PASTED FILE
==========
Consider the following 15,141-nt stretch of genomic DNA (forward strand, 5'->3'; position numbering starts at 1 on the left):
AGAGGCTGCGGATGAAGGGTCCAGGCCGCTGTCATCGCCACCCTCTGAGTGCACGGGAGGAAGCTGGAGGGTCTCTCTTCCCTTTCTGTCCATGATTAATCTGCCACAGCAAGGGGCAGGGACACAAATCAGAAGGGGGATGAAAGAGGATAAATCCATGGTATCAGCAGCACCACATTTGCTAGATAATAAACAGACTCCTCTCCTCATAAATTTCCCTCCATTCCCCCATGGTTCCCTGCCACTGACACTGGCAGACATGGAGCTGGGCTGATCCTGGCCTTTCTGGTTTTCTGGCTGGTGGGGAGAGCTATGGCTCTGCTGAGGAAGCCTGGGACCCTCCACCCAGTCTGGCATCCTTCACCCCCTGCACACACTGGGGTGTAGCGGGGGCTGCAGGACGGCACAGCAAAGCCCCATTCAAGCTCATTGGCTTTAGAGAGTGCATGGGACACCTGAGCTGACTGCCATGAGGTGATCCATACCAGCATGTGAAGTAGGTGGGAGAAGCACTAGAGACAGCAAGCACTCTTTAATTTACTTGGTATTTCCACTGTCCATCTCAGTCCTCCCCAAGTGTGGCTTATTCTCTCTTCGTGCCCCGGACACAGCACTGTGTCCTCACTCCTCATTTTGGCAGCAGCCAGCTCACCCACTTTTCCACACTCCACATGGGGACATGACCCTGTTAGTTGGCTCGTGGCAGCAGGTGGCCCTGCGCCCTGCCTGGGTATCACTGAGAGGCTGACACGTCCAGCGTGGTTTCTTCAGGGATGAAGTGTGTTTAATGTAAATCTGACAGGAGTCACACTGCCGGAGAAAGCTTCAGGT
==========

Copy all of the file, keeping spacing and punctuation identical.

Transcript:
Consider the following 15,141-nt stretch of genomic DNA (forward strand, 5'->3'; position numbering starts at 1 on the left):
AGAGGCTGCGGATGAAGGGTCCAGGCCGCTGTCATCGCCACCCTCTGAGTGCACGGGAGGAAGCTGGAGGGTCTCTCTTCCCTTTCTGTCCATGATTAATCTGCCACAGCAAGGGGCAGGGACACAAATCAGAAGGGGGATGAAAGAGGATAAATCCATGGTATCAGCAGCACCACATTTGCTAGATAATAAACAGACTCCTCTCCTCATAAATTTCCCTCCATTCCCCCATGGTTCCCTGCCACTGACACTGGCAGACATGGAGCTGGGCTGATCCTGGCCTTTCTGGTTTTCTGGCTGGTGGGGAGAGCTATGGCTCTGCTGAGGAAGCCTGGGACCCTCCACCCAGTCTGGCATCCTTCACCCCCTGCACACACTGGGGTGTAGCGGGGGCTGCAGGACGGCACAGCAAAGCCCCATTCAAGCTCATTGGCTTTAGAGAGTGCATGGGACACCTGAGCTGACTGCCATGAGGTGATCCATACCAGCATGTGAAGTAGGTGGGAGAAGCACTAGAGACAGCAAGCACTCTTTAATTTACTTGGTATTTCCACTGTCCATCTCAGTCCTCCCCAAGTGTGGCTTATTCTCTCTTCGTGCCCCGGACACAGCACTGTGTCCTCACTCCTCATTTTGGCAGCAGCCAGCTCACCCACTTTTCCACACTCCACATGGGGACATGACCCTGTTAGTTGGCTCGTGGCAGCAGGTGGCCCTGCGCCCTGCCTGGGTATCACTGAGAGGCTGACACGTCCAGCGTGGTTTCTTCAGGGATGAAGTGTGTTTAATGTAAATCTGACAGGAGTCACACTGCCGGAGAAAGCTTCAGGT